Foreign investors pull Sh11 billion from NSE

Capital Markets

Foreign investors pull Sh11 billion from NSE

Nairobi Securities Exchange (NSE). FILE PHOTO | NMG 

Foreign investors withdrew Sh11.2 billion from the Nairobi Securities Exchange #ticker:NSE (NSE) in February and March, leading to a sharp fall in the value of blue chip stocks like Safaricom and Equity Bank Group.

The foreigners, who make up about 70 percent of daily trading at the NSE, turned into net sellers in the two months as part of a global sell-off during investors dumped stocks and sought shelter in fixed income assets, including government bonds.

A market summary for Quarter One compiled by the Standard Investment Bank (SIB) showed that foreigners pulled out Sh9.1 billion in March when the Coronavirus pandemic hit most countries outside China. Earlier in February, they had sold shares worth Sh2.76 billion, some of it as part of profit-taking.

Their net buying in January stood at Sh555 million when the market was expected to outperform last year.

Besides Kenya, investors have also been selling stocks in other markets including the United States, Japan, the United Kingdom and Australia.

advertisement


Stocks favoured by foreign investors and which make up the NSE-20 share index like Safaricom #ticker:SCOM , Equity Bank Group #ticker:EQTY, EABL #ticker:EABL and Bamburi Cement #ticker:BAMB shed values in Quarter One, which ended March 31, slashing the value of shares at the Nairobi bourse by Sh523.9 billion in the three months to March.

The SIB analysis showed that Safaricom had the highest sell-off by foreigners (Sh4.9 billion) followed by KCB Group #ticker:KCB (Sh3.9 billion), Equity (Sh1.76 billion) and Co-operative Bank at Sh183.7 million.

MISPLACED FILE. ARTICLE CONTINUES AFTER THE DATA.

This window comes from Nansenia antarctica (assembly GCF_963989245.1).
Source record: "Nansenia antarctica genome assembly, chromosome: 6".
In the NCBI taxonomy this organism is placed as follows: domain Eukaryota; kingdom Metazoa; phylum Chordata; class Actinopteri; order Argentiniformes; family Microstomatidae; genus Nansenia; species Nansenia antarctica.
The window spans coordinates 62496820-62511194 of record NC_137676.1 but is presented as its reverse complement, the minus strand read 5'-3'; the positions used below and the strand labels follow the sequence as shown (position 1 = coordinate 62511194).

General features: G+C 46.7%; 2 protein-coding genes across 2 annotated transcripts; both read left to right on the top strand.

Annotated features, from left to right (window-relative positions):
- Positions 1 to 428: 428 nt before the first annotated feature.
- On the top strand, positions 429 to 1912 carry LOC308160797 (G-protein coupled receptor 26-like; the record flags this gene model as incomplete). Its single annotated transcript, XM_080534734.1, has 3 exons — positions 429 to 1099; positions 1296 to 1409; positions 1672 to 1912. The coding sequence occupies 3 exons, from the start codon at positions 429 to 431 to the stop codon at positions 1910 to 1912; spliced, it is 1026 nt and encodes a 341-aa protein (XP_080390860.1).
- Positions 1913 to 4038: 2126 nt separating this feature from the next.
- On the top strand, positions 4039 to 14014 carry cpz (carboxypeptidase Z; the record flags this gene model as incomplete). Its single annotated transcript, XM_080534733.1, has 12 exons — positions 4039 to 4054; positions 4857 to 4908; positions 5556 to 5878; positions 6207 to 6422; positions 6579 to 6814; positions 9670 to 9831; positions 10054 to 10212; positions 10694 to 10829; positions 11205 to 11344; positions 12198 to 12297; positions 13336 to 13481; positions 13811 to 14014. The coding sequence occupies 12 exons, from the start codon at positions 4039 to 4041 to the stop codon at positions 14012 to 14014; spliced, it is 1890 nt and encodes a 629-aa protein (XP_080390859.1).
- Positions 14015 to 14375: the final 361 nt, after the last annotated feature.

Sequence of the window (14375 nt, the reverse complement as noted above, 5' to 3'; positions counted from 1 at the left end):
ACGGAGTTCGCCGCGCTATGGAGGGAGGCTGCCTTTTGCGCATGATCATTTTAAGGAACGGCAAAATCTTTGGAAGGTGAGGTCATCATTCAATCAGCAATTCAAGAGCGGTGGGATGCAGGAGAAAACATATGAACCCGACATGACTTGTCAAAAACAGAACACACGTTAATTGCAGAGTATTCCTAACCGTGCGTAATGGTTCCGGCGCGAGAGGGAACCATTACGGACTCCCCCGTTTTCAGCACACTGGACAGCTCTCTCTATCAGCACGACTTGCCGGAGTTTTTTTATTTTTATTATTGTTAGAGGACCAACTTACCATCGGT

Seven out of the top 10 net foreign outflow counters in March were banks — KCB, Equity, Stanbic, Cooperative #ticker:COOP, Absa Bank Kenya #ticker:ABSA, Standard Chartered Bank #ticker:SCBK and DTB #ticker:DTK.

Their combined foreign sales amounted to Sh4.2 billion.

Genghis Capital senior research analyst Churchill Ogutu said the NSE started the year on a high note but the plunge started in March when the first case of Coronavirus was confirmed.

“Stocks like KCB and Equity were partly affected by profit-taking in between but the last knock was Covid-19 fears which accelerated the fall,” he said.

“Right now it is more about investor fears as opposed to fundamentals of respective companies.”

At the NSE, the fears outweighed expectations of higher dividend payments for most companies whose financial year ended in December.

Banks have announced their results with most increasing the amounts they intend to pay as dividends.

KCB shares declined 35.2 percent in Quarter One to Sh35 while Equity Bank was down 36.5 percent to Sh33.95. Safaricom, the jewel of foreign investors, fell 16 percent in the three months to March to Sh26.40. The NSE says the bourse is now a buyers’ market, a pointer that investors seeking future capital gains can buy stocks now.

“The NSE continues to encourage investors to take advantage of the buyers’ market,” said Mr Geoffrey Odundo, the chief executive of the bourse.

Only six counters reported gains in the quarter with 55 stocks posting a drop in share prices.

The gainers were Carbacid with 12.5 percent rally, followed by Eagaads, BOC, Limuru Tea, Olympia and Uchumi. These stocks are less popular with foreign investors and this shielded them from market erosion triggered by the foreigners’ flight from the Nairobi bourse.

“Ideally, the big stocks are the most liquid and are popular with foreigners. Small stock were supported by local retail investors who came in and saw opportunities,” said Mr Ogutu.

The benchmark NSE 20 Share Index, which captures movement of select blue chip stocks like Safaricom, Kenya Power and East Africa Breweries Limited, closed at 2,337 points, down from 2,409 on Thursday. It last was near this level on September 26, 2003, when it closed at 2,328 when Kenya was at the infancy of the Narc administration, which is associated with Kenya’s economic resurgence and a stock market boom that created many millionaires.

The 22.6 percent drop in the bourse still kept it above the Nigeria and Egypt stock markets, which were down 23 and 29.7 percent respectively.

“NSE recovery is still largely pegged on how this Covid-19 develops and how the government stimulus package evolves. That is what foreigners will be following keenly,” said Mr Ogutu.

Credit: Source link